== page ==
By default, many wireless devices can leave networks and data open to access, paving the way for practices like war driving, in which someone armed with a wireless network card and a few easily-obtainable hacker tools, can identify a wireless network and connect to it to access company data.
As network consultants, our mission is to provide the convenience of wireless networks in a relatively secure environment. To help you in this effort, here is a list of simple security fixes that will provide additional protection when you’re installing a Linksys wireless network access point for your clients.
The options I describe in this article will be based on use of:
- A Linksys wireless network access point; this device provides access for wireless clients to the wireless network.
- Linksys USB and PCMCIA network adapters for clients.
- A Windows XP operating system.
Stage one: Security configurations for the wireless network access point
In this first stage, you should make sure that the wireless network is running and clients are able to connect. You should note that some of the security configurations that I list here will make it more difficult to isolate network connectivity problems. But, ultimately, the enhanced security is worth the extra connectivity troubleshooting you might have to do down the road.
The configurations for stage one are:
- Place wireless access point away from windows or exterior walls. The closer an access point is to a window or exterior wall the greater the signal will be outside the building.
- Change the default settings for the access point. In particular, you should change the default IP address, the default service set identifier (SSID), and the default administrative password. To do so, access the Web-based administration utility on the access point, and then make appropriate changes to the Setup and Password pages. Figure A below shows what you’ll see, for example, on the Setup page.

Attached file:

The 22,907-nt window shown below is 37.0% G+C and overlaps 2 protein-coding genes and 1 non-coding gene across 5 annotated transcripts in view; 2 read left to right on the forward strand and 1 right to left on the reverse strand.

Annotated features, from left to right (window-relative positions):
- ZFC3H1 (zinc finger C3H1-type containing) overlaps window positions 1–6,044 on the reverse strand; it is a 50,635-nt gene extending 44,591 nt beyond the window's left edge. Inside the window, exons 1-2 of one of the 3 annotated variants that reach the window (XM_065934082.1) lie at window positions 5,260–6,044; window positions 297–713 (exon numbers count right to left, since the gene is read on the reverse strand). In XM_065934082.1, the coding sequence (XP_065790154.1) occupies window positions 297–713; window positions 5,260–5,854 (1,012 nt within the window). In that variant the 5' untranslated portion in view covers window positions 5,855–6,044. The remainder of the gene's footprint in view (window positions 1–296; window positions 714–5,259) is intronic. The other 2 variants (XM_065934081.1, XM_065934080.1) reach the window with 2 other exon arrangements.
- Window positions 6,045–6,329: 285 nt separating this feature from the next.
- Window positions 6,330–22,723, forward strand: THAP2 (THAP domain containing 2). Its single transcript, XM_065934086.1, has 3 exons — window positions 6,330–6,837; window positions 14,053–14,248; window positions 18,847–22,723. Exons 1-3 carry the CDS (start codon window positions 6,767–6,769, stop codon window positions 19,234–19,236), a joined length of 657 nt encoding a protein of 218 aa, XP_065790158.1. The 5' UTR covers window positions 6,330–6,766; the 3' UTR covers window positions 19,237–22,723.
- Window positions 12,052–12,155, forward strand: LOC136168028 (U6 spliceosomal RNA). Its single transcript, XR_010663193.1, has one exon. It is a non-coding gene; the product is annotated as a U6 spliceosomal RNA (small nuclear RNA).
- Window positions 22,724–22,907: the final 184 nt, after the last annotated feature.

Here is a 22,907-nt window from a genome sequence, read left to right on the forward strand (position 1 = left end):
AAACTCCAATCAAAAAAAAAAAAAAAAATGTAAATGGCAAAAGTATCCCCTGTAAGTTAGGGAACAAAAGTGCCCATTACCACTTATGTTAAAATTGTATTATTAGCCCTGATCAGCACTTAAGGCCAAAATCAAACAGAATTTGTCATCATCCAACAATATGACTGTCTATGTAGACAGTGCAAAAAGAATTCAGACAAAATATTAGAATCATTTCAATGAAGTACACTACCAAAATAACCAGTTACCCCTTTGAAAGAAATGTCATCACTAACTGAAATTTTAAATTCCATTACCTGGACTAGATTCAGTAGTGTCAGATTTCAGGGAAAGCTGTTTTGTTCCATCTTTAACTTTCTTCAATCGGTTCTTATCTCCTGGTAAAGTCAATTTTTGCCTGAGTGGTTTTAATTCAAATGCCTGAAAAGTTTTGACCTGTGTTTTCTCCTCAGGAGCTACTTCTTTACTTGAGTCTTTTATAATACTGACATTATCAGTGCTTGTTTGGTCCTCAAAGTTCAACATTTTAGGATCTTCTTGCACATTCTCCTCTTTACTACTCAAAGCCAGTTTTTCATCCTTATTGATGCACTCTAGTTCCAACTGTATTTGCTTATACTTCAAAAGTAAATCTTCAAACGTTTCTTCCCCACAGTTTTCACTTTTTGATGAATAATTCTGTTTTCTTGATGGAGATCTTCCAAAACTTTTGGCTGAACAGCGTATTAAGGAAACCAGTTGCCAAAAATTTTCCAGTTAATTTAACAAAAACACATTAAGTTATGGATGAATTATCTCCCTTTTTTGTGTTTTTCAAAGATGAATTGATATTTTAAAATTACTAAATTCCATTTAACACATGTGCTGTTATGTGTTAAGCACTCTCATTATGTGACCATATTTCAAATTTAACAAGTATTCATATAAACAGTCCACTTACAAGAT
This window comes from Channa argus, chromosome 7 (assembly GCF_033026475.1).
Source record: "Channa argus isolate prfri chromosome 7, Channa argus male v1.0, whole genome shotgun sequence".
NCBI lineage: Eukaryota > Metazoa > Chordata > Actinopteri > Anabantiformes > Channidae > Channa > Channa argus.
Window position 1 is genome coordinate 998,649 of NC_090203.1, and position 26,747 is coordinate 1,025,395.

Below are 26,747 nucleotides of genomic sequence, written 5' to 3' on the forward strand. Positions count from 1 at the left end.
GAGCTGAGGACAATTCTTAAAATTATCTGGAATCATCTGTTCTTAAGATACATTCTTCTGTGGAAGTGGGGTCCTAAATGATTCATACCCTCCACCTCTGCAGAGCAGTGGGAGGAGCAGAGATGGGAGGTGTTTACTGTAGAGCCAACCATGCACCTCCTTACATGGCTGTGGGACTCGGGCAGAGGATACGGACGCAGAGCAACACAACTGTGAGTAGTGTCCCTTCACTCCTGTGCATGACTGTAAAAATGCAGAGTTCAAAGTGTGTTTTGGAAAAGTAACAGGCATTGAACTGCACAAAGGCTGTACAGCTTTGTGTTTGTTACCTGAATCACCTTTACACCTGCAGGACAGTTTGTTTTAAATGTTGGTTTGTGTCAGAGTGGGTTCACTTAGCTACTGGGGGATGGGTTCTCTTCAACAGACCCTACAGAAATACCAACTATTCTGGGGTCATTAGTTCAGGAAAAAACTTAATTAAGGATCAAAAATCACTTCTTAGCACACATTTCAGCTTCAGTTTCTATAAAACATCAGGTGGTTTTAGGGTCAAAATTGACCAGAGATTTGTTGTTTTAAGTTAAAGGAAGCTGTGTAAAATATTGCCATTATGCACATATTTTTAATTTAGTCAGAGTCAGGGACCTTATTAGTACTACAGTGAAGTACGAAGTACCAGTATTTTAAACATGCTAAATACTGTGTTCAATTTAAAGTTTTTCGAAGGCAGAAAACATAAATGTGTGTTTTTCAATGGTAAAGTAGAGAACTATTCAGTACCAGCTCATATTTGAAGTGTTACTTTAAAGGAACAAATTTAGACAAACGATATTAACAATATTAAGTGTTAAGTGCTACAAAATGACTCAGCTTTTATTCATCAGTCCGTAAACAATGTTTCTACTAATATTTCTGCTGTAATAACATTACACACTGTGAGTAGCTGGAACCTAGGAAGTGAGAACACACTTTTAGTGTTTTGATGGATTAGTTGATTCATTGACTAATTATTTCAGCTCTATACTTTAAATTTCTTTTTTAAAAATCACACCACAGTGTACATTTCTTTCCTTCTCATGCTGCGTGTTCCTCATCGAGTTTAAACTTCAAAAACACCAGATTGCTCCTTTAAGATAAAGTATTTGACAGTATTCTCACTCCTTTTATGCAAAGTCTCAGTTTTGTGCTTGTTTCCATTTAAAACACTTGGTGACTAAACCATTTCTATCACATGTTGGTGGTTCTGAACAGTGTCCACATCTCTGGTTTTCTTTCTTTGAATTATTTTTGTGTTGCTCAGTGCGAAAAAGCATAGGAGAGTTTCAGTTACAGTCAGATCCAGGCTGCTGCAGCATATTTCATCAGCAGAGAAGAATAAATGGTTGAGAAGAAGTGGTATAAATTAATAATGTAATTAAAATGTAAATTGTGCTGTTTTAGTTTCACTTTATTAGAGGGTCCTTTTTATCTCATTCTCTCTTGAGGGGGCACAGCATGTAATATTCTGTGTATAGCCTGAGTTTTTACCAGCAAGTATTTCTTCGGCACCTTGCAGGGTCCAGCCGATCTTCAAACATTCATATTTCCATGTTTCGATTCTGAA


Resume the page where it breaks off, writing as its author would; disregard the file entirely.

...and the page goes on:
Choose combinations that are complex for the SSID and password, which include letters, numbers, and special characters. The phrases should be at least nine characters long. Although this sounds like basic information, all too many businesses have neglected to perform this simple task and have found their networks compromised because of this oversight.
- Enable logging. The log tells you which computers (by MAC address) have connected to the network. As with any log, you should do a quick scan on a daily basis to see if there is any unusual activity. To change the log, open the Log Web page within the administration utility. Figure B shows you what this screen looks like.
You can also have the log sent to another computer and view it using the Log Viewer utility provided by Linksys. I prefer this method because I can centralize my log files. Unfortunately, the Log Viewer is only available by sending an e-mail to Linksys Web site’s support desk.
Once you have completed these configurations, make sure all clients can connect successfully. You also should see what type of information is normally accessible by wireless network analyzers. A simple, free tool for this task is NetStumbler. Figure C highlights information accessible on a wireless network using NetStumbler.